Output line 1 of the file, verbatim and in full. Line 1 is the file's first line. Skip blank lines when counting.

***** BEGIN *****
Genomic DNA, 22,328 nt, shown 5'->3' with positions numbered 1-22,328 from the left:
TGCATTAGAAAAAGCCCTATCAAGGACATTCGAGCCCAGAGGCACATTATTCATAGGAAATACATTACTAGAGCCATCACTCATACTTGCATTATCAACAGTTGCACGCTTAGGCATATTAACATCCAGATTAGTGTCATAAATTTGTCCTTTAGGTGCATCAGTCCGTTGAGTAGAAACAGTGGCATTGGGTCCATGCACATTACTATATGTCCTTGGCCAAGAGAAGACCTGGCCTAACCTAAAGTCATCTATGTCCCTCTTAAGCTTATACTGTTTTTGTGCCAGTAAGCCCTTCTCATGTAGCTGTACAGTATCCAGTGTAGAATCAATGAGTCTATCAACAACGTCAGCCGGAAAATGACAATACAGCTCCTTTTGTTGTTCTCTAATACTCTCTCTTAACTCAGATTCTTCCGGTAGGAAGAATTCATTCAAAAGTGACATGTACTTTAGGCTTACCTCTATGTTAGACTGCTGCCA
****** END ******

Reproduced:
Genomic DNA, 22,328 nt, shown 5'->3' with positions numbered 1-22,328 from the left: